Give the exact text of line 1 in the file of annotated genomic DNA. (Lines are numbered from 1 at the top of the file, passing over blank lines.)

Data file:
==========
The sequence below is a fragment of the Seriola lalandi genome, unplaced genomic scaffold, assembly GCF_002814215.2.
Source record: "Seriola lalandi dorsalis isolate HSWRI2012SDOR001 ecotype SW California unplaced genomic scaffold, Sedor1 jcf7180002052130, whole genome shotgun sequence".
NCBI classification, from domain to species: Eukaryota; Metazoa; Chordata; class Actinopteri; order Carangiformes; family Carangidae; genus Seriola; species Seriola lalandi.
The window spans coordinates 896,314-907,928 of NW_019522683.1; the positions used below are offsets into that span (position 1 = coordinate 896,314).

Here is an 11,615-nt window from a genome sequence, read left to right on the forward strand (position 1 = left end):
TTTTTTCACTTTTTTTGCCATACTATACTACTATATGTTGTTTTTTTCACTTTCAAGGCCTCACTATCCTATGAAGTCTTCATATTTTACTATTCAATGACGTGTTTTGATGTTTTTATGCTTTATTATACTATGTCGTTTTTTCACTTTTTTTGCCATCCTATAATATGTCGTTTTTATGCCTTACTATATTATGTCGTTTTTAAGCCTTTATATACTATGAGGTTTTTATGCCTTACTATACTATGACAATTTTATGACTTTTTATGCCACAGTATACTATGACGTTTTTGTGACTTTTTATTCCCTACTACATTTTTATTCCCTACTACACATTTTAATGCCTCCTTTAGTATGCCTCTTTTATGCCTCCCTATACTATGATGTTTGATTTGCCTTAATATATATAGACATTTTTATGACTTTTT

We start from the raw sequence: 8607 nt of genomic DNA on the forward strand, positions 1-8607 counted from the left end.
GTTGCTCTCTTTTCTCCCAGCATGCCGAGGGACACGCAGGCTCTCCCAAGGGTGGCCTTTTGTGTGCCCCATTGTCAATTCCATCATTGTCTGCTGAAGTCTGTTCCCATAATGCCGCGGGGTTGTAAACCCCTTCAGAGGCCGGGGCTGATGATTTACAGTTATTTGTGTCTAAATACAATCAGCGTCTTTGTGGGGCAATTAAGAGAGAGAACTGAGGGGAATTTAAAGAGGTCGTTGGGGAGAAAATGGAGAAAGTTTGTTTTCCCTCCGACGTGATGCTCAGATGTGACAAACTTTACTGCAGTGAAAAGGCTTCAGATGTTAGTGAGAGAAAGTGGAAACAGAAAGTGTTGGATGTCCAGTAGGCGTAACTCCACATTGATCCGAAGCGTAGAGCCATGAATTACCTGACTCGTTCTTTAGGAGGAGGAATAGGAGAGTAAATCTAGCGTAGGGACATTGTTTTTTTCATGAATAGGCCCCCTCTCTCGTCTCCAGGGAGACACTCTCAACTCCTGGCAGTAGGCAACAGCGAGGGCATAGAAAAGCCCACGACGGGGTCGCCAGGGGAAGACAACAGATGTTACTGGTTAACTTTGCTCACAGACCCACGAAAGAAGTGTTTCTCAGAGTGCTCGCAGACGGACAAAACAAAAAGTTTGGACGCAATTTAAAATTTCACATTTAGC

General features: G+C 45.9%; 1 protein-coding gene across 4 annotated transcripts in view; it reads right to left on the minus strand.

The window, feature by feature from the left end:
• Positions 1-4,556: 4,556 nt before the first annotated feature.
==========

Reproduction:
The sequence below is a fragment of the Seriola lalandi genome, unplaced genomic scaffold, assembly GCF_002814215.2.